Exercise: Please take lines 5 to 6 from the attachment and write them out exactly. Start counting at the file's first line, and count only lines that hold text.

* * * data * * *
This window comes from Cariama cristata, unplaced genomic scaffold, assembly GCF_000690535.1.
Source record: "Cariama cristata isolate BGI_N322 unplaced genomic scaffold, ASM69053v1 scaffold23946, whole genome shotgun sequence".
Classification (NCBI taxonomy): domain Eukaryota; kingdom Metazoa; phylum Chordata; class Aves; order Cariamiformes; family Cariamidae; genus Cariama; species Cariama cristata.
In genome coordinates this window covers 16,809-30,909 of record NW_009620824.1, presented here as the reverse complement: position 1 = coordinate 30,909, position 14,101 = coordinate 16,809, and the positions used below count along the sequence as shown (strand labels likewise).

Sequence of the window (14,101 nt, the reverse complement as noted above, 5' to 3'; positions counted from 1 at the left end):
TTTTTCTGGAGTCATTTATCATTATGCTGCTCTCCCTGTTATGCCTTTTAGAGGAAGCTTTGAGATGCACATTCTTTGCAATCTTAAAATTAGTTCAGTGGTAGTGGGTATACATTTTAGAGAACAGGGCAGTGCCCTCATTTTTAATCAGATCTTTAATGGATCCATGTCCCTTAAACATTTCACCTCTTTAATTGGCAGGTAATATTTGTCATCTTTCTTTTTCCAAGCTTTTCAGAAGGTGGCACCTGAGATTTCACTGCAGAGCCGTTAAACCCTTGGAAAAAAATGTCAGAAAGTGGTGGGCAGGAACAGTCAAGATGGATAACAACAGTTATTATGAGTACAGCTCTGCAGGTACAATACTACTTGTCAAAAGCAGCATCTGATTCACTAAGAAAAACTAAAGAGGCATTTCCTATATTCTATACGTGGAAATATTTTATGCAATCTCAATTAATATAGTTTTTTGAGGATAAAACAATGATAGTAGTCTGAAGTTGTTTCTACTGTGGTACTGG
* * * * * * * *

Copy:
Sequence of the window (14,101 nt, the reverse complement as noted above, 5' to 3'; positions counted from 1 at the left end):
TTTTTCTGGAGTCATTTATCATTATGCTGCTCTCCCTGTTATGCCTTTTAGAGGAAGCTTTGAGATGCACATTCTTTGCAATCTTAAAATTAGTTCAGTGGTAGTGGGTATACATTTTAGAGAACAGGGCAGTGCCCTCATTTTTAATCAGATCTTTAATGGATCCATGTCCCTTAAACATTTCACCTCTTTAATTGGCAGGTAATATTTGTCATCTTTCTTTTTCCAAGCTTTTCAGAAGGTGGCACCTGAGATTTCACTGCAGAGCCGTTAAACCCTTGGAAAAAAATGTCAGAAAGTGGTGGGCAGGAACAGTCAAGATGGATAACAACAGTTATTATGAGTACAGCTCTGCAGGTACAATACTACTTGTCAAAAGCAGCATCTGATTCACTAAGAAAAACTAAAGAGGCATTTCCTATATTCTATACGTGGAAATATTTTATGCAATCTCAATTAATATAGTTTTTTGAGGATAAAACAATGATAGTAGTCTGAAGTTGTTTCTACTGTGGTACTGG